>>>>>>> scientific method. Your point on competition is interesting. I
>>>>>>> would agree with the statement that competition exists in nature
>>>>>>> - but the cause-effect statement "therefore Man is competitive"
>>>>>>> does not necessarily follow for me. To my mind, that would be a
>>>>>>> reductionist-biological causal explanation that excludes the
>>>>>>> necessary conditions of human society that must be taken into
>>>>>>> account to understand competition between humans - and the
>>>>>>> possible conditions which could eliminate it. I am curious,
>>>>>>> Andy, how perhaps you, and anyone else - how any scientist,
>>>>>>> natural, social or both - can conceptualize nature, not to
>>>>>>> mention society, without the idea that causality exists. I
>>>>>>> still plan to dig back into Kevin's paper and look for aspects
>>>>>>> of causal relations he explicates to see if this helps
>>>>>>> understand his comparisons and insights. Perhaps some of our
>>>>>>> discussion of causality could move in that direction, since
>>>>>>> Kevin's investigation arena is especially familiar and relevant
>>>>>>> to xmca discussions.
>>>>>>> - Steve
>>>>>>> At 01:53 PM 7/6/2006 +1000, Andy Blunden wrote:
>>>>>>>> But Steve, exactly what does it mean to say that "causality
>>>>>>>> exists in nature." There is a trivial level at which it is just
>>>>>>>> stupid to deny it, but if your are, for example, talking about
>>>>>>>> alternative means of explaining or understanding the world,
>>>>>>>> comparing emergence, chance-and-necessity, realised possibility
>>>>>>>> and causality, for example, how can you just terminate the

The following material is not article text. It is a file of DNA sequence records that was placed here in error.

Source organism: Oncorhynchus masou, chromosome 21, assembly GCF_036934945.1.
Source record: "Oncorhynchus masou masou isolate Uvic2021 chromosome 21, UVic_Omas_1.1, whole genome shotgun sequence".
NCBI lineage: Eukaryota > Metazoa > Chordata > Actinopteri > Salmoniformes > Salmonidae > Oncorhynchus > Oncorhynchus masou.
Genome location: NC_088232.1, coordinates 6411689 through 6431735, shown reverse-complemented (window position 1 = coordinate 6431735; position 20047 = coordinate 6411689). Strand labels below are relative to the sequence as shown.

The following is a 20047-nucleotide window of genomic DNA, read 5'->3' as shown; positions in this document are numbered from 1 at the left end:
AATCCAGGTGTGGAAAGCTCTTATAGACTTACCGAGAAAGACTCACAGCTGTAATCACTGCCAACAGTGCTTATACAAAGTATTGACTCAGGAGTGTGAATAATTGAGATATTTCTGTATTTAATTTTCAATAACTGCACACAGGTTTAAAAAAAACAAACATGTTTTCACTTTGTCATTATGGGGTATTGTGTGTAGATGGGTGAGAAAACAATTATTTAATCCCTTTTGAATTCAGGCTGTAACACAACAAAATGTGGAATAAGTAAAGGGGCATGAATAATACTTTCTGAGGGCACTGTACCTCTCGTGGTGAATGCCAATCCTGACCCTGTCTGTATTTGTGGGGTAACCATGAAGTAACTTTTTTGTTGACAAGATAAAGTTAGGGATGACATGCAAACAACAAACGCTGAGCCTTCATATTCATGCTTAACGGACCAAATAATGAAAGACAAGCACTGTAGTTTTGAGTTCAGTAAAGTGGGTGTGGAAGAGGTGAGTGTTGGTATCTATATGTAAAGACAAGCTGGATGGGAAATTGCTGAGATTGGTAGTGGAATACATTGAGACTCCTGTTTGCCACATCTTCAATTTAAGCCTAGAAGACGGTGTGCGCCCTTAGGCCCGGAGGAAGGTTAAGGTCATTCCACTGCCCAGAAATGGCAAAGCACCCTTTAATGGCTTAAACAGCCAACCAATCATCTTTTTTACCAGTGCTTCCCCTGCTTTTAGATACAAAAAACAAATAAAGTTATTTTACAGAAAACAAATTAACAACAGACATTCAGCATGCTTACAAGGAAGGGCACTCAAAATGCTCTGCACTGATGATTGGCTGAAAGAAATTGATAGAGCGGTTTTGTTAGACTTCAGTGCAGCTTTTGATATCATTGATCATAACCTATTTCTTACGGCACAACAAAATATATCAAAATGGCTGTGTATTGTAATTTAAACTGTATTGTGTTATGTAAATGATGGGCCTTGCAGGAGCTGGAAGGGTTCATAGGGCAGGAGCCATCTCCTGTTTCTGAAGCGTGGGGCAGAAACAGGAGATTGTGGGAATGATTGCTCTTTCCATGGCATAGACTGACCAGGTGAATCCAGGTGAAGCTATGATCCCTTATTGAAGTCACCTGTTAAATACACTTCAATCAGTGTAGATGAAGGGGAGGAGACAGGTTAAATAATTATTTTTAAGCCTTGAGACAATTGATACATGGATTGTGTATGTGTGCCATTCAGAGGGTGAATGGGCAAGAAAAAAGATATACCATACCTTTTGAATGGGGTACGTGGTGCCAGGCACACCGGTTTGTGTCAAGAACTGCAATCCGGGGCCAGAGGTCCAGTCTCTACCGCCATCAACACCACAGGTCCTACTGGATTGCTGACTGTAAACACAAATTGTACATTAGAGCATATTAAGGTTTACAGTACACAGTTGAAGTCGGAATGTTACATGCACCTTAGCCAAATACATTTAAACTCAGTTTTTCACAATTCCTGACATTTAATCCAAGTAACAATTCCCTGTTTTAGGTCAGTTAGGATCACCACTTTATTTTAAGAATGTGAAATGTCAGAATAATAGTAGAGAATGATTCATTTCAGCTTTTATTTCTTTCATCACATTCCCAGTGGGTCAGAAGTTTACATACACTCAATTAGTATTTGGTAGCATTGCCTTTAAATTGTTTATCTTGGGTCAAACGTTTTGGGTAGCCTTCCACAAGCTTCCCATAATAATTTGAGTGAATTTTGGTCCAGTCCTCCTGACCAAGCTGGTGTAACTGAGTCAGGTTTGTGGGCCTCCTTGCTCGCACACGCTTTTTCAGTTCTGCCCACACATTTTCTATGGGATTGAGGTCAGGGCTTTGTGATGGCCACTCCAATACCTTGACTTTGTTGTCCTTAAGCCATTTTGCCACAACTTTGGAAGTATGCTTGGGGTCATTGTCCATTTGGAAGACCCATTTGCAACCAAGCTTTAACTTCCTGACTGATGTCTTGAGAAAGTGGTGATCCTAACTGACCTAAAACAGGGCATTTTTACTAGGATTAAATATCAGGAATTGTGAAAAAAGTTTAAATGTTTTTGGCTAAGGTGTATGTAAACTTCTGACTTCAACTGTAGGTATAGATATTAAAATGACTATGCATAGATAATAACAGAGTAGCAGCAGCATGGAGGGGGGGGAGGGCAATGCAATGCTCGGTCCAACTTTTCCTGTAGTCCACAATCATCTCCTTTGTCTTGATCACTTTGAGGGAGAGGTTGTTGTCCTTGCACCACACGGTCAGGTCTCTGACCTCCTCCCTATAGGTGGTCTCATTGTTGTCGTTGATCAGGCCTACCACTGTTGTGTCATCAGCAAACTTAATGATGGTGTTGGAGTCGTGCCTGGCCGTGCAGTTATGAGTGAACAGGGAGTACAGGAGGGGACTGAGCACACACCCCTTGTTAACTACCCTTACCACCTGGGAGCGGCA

>>>>>>>> discussion by suggesting that one such explanation or
>>>>>>>> rationale, i.e. causality, simply "exists in Nature"? Surely
>>>>>>>> this is no better than saying that competition exists in Nature
>>>>>>>> therefore Man is competitive?
>>>>>>>> Andy
>>>>>>>> At 08:01 PM 5/07/2006 -0700, Steve Gabsoch wrote:
>>>>>>>>> Emily, how interesting that you bring up Mario Bunge. At the
>>>>>>>>> July 4 BBQ I just went to I got into a conversation with a
>>>>>>>>> retired philosophy of science professor who mentioned the book
>>>>>>>>> you did as an excellent book on the history of science. I
>>>>>>>>> ordered it from Amazon just last night. Small world, eh?
>>>>>>>>> The quotes you offer are interesting. What is Bunge's
>>>>>>>>> position on causality itself? Speaking to the latter quote
>>>>>>>>> you provide, I agree, the philosophical positions of
>>>>>>>>> determinism and indeterminism differ precisely over how to
>>>>>>>>> understand causality, with Hume famously occupying the extreme
>>>>>>>>> position on indeterminancy and denying that causality exists
>>>>>>>>> at all.
>>>>>>>>> Fundamentalists are a likely candidates for the extreme